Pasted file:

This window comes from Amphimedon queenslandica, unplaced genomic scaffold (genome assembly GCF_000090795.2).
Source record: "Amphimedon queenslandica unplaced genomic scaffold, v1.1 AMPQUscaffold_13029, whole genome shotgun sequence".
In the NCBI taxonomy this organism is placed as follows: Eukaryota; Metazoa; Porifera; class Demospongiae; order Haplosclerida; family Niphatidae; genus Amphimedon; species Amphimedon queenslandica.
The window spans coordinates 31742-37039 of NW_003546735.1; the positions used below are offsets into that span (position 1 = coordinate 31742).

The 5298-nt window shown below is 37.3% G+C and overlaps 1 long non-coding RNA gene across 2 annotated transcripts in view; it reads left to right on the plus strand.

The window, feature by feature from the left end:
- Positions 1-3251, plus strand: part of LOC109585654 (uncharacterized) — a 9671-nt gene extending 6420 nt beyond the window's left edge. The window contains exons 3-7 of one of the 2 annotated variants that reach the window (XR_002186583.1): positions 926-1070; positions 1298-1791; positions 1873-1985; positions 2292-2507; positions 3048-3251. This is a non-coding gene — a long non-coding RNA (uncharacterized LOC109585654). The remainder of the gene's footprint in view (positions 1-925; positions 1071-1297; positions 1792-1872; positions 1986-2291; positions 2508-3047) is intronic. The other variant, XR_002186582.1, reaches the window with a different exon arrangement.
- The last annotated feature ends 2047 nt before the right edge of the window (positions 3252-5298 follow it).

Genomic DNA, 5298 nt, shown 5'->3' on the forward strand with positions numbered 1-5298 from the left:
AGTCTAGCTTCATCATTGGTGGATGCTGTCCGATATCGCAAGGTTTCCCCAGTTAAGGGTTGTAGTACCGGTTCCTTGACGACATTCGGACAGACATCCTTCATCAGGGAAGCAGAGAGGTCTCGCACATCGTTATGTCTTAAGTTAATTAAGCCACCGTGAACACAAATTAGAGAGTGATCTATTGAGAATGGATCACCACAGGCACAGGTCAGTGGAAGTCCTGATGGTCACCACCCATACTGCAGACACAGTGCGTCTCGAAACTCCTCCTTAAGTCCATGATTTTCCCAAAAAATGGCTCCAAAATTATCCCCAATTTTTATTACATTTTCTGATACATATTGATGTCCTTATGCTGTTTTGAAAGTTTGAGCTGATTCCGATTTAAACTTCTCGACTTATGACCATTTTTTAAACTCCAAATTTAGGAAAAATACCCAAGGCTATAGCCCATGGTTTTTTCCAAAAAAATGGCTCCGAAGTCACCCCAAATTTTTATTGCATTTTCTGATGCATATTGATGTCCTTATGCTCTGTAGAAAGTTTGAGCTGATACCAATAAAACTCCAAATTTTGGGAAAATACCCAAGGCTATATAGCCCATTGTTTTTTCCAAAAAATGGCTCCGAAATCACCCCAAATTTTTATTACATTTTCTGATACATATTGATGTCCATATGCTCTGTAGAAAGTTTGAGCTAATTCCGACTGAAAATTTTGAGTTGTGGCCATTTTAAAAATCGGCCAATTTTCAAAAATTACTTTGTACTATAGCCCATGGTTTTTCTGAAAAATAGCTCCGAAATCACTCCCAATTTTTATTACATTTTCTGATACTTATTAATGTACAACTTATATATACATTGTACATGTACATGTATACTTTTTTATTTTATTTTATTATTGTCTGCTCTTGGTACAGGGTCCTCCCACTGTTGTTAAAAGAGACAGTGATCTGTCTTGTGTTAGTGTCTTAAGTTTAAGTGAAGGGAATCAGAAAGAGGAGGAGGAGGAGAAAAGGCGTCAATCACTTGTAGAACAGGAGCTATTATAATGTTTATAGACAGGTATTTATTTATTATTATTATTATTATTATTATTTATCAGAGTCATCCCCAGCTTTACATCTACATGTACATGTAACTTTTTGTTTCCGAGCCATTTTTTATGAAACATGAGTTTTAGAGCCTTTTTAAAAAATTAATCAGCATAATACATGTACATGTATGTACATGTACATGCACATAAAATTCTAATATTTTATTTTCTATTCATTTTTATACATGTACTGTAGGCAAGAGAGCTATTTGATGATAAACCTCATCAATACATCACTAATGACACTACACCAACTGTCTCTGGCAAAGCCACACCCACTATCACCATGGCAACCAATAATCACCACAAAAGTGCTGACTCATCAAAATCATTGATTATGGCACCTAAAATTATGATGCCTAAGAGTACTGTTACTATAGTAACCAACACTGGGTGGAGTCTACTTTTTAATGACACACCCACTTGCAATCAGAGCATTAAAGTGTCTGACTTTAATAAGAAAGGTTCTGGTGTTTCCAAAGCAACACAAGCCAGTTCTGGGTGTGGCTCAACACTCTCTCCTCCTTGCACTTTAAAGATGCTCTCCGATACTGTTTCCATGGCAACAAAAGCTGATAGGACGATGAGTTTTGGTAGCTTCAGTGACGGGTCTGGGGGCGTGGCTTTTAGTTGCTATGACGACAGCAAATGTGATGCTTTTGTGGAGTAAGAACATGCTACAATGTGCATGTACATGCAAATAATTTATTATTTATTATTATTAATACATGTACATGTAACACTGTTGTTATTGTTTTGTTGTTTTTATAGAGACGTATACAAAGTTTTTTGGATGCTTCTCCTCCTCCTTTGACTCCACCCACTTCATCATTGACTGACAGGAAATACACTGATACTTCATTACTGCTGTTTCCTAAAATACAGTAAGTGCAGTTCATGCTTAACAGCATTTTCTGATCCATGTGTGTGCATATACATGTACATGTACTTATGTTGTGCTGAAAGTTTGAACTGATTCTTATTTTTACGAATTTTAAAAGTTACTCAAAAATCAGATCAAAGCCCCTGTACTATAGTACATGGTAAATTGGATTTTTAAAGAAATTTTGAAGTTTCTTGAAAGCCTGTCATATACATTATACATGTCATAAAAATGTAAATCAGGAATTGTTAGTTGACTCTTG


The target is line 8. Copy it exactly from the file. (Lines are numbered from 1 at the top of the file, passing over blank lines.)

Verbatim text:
- The last annotated feature ends 2047 nt before the right edge of the window (positions 3252-5298 follow it).